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Rantz: UW Seattle students stupidly claim doctor’s notes are literally harmful

The University of Washington campus. (University of Washington/Collegiate Images/Getty Images)

Seattle college students who pretend to be sick in order to avoid tests are fighting back using tired and transparent social justice arguments at the University of Washington.

The student government unanimously passed a resolution asking the school to bar professors from asking for doctor’s notes for short term illnesses. Only, unless you have a particularly strict professor, you’re not asked to provide a doctor’s note.

“I skip all the time,” one UW business student tells me. He’s never had to provide a doctor’s note, probably because he doesn’t conveniently get sick when a crucial assignment is due.

Because you can’t pass a resolution saying “sometimes, we just need an extra day to study so please let me fake an illness,” student politicians came up with a rather wild and embarrassing social justice excuse: Doctor’s notes can cause literal harm!

The resolution makes many ludicrous claims.

“WHEREAS students who are forced into visiting a medical provider for the sole purpose of obtaining a medical excuse note are pressured into engaging in a costly, and potentially risk [sic], patient-provider relationship without necessarily having an immediate medical need;”

“WHEREAS students who are forced into visiting a medical provider for the sole purpose of obtaining a medical excuse note are pressured into ensuring that they describe their symptoms in such a way that medical providers are guaranteed to provide them with a medical excuse note, which may then lead to tests and procedures that incur risk and/or are physically harmful;”

Oy. This is absolute nonsense (and not to mention redundant), though kudos to these kids for trying.

If you don’t have an immediate medical need for, say, the common cold, the doctor isn’t pressuring you into risky medical procedure. Doctors are trained to decipher what tests are necessary and if there’s no immediate medical need, they’re not forcing you into some random “risky” procedure.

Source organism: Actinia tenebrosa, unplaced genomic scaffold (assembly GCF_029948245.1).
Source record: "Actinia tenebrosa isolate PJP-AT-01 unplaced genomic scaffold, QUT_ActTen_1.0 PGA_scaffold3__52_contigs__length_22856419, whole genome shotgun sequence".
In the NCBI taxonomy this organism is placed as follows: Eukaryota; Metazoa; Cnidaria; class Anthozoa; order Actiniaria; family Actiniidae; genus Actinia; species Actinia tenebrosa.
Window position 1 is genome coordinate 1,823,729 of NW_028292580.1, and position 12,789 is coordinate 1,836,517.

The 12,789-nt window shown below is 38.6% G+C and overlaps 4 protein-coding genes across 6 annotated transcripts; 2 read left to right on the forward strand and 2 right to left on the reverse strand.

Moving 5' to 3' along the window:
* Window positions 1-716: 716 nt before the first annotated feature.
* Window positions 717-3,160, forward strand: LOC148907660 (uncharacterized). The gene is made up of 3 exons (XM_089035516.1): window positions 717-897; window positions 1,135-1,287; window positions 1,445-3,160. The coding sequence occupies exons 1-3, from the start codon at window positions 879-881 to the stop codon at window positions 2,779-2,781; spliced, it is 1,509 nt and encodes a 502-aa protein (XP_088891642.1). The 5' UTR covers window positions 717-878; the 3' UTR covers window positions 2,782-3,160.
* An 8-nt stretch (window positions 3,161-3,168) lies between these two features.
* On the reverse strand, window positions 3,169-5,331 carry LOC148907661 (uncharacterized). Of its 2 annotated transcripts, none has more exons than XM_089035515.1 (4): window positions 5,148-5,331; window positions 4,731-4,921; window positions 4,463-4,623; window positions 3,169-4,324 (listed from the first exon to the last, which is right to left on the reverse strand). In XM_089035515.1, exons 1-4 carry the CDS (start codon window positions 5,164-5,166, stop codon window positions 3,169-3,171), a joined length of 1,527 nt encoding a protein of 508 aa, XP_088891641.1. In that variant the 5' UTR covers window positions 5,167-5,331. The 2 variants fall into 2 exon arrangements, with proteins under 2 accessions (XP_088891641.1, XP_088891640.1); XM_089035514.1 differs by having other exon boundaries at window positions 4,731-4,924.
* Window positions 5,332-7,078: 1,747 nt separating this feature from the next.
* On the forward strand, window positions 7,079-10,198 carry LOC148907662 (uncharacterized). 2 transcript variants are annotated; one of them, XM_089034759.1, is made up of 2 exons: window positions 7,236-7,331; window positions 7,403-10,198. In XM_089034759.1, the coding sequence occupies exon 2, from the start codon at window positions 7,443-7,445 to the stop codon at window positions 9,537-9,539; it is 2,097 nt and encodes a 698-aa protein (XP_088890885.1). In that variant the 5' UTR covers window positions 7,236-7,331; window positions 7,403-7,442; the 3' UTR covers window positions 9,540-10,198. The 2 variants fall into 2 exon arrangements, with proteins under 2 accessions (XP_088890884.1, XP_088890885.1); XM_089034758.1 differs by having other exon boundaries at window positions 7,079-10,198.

Now, if you’re feigning bloody stool to get out of a test, I do suppose your doctor will have you engage in costly tests but that’s on you for lying. And that’s what this resolution reads as: The anxious whining of kids caught in a medical lie.

“WHEREAS providers are trained to be patient advocates and are thus almost always guaranteed to issue medical excuse notes for their patients resulting in no meaningful check on student behavior;”

Wait. Just before you said doctors will put you through all sorts of risky tests and procedures when you show up asking for a note, but now you’re saying they’re responsible stewards of your health and well being. And this seems to imply you’ll get the note written, even if you’re lying, so it won’t stop bad behavior. Again, they’re just complaining that they have to put in the extra effort when they lie to get out of class.

“WHEREAS in most cases of short-term illness, providers must rely on students’ descriptions of their symptoms – sometimes after the illness has already passed leaving the provider with little to no basis for evaluation;”

I mean, is this true? The resolution states this definitively, as if they have data to back it up. They don’t provide it. They’re just stating something with confidence so that you believe it’s true — kind of like when the student emails the teacher pretending to suddenly have a stomach virus the day a report is due. You just lean in and commit and hope no one calls you out.

“WHEREAS requiring students to procure and submit medical excuse notes significantly disadvantages students from marginalized communities who are less likely to be adequately insured (low income students, Deferred Action for Childhood Arrivals (DACA) students, minority students, etc.)”

This is the type of A-level virtue signaling that I expect from students who think they’re heroes for looking out for the unprivileged. I certainly understand why someone who is “low income” might struggle with insurance, but why do these students think black and Latino students can’t afford insurance? They separate out low income students and minority students, and they end up suggesting that somehow minority students are incapable of figuring out insurance. That’s racism. It’s ugly, kids. Do better.

“Speaking on behalf of students who struggle to have consistent access to health care, having this is really, really helpful, especially for students who suffer from chronic vulnerability to short-term illness,” ASUW Senate Vice Speaker Bryn Sinclair said according to the Daily.

This is a nice string of words that don’t really mean anything: “suffer from chronic vulnerability to short-term illness.” If you suffer from chronic short-term illnesses, than we should thank professors for forcing you to go see a doctor. You clearly need medical assistance if you’re always getting sick. If this is code for “Johnny likes to fake stomach viruses” then I’m not really sympathetic.

Listen to the Jason Rantz Show weekday afternoons from 3-6 p.m. on KTTH 770 AM (or HD Radio 97.3 FM HD-Channel 3). Subscribe to the podcast here.

 

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